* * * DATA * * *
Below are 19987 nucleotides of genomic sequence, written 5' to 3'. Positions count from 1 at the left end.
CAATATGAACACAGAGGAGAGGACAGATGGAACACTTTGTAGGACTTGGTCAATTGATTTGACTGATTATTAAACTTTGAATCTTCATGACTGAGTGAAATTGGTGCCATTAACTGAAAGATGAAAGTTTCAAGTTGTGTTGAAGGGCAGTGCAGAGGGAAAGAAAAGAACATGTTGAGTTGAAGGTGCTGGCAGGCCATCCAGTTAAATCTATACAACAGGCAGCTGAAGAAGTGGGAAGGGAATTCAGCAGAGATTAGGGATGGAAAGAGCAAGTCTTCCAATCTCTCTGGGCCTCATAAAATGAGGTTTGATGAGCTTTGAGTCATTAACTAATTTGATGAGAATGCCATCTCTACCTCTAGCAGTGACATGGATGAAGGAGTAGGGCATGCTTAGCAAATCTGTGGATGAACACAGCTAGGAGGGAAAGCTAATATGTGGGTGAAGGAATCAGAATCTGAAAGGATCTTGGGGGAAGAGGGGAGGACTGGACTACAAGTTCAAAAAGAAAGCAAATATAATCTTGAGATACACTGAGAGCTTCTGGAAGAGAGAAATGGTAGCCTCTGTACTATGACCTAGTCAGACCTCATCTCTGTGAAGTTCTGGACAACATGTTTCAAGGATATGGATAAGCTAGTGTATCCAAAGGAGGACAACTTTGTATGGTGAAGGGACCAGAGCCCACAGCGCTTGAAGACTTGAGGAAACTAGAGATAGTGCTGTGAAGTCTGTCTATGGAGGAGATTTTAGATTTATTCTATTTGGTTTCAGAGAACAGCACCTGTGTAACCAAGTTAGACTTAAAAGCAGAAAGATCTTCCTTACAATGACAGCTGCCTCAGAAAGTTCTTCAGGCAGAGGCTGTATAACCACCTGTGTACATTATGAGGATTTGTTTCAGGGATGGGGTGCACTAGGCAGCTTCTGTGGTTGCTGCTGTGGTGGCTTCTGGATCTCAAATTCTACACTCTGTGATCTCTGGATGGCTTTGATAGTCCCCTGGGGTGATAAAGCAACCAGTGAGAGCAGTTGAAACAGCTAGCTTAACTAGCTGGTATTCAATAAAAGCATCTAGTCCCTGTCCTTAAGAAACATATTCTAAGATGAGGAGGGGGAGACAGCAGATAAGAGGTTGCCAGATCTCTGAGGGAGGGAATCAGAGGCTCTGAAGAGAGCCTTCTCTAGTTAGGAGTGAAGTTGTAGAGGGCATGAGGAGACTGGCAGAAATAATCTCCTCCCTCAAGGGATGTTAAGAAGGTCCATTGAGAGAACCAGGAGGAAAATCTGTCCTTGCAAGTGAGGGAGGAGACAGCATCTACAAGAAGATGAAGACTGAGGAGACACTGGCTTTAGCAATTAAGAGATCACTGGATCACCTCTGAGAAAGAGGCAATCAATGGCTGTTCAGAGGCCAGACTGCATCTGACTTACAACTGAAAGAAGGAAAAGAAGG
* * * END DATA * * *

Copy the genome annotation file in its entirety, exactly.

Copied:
Below are 19987 nucleotides of genomic sequence, written 5' to 3'. Positions count from 1 at the left end.
CAATATGAACACAGAGGAGAGGACAGATGGAACACTTTGTAGGACTTGGTCAATTGATTTGACTGATTATTAAACTTTGAATCTTCATGACTGAGTGAAATTGGTGCCATTAACTGAAAGATGAAAGTTTCAAGTTGTGTTGAAGGGCAGTGCAGAGGGAAAGAAAAGAACATGTTGAGTTGAAGGTGCTGGCAGGCCATCCAGTTAAATCTATACAACAGGCAGCTGAAGAAGTGGGAAGGGAATTCAGCAGAGATTAGGGATGGAAAGAGCAAGTCTTCCAATCTCTCTGGGCCTCATAAAATGAGGTTTGATGAGCTTTGAGTCATTAACTAATTTGATGAGAATGCCATCTCTACCTCTAGCAGTGACATGGATGAAGGAGTAGGGCATGCTTAGCAAATCTGTGGATGAACACAGCTAGGAGGGAAAGCTAATATGTGGGTGAAGGAATCAGAATCTGAAAGGATCTTGGGGGAAGAGGGGAGGACTGGACTACAAGTTCAAAAAGAAAGCAAATATAATCTTGAGATACACTGAGAGCTTCTGGAAGAGAGAAATGGTAGCCTCTGTACTATGACCTAGTCAGACCTCATCTCTGTGAAGTTCTGGACAACATGTTTCAAGGATATGGATAAGCTAGTGTATCCAAAGGAGGACAACTTTGTATGGTGAAGGGACCAGAGCCCACAGCGCTTGAAGACTTGAGGAAACTAGAGATAGTGCTGTGAAGTCTGTCTATGGAGGAGATTTTAGATTTATTCTATTTGGTTTCAGAGAACAGCACCTGTGTAACCAAGTTAGACTTAAAAGCAGAAAGATCTTCCTTACAATGACAGCTGCCTCAGAAAGTTCTTCAGGCAGAGGCTGTATAACCACCTGTGTACATTATGAGGATTTGTTTCAGGGATGGGGTGCACTAGGCAGCTTCTGTGGTTGCTGCTGTGGTGGCTTCTGGATCTCAAATTCTACACTCTGTGATCTCTGGATGGCTTTGATAGTCCCCTGGGGTGATAAAGCAACCAGTGAGAGCAGTTGAAACAGCTAGCTTAACTAGCTGGTATTCAATAAAAGCATCTAGTCCCTGTCCTTAAGAAACATATTCTAAGATGAGGAGGGGGAGACAGCAGATAAGAGGTTGCCAGATCTCTGAGGGAGGGAATCAGAGGCTCTGAAGAGAGCCTTCTCTAGTTAGGAGTGAAGTTGTAGAGGGCATGAGGAGACTGGCAGAAATAATCTCCTCCCTCAAGGGATGTTAAGAAGGTCCATTGAGAGAACCAGGAGGAAAATCTGTCCTTGCAAGTGAGGGAGGAGACAGCATCTACAAGAAGATGAAGACTGAGGAGACACTGGCTTTAGCAATTAAGAGATCACTGGATCACCTCTGAGAAAGAGGCAATCAATGGCTGTTCAGAGGCCAGACTGCATCTGACTTACAACTGAAAGAAGGAAAAGAAGG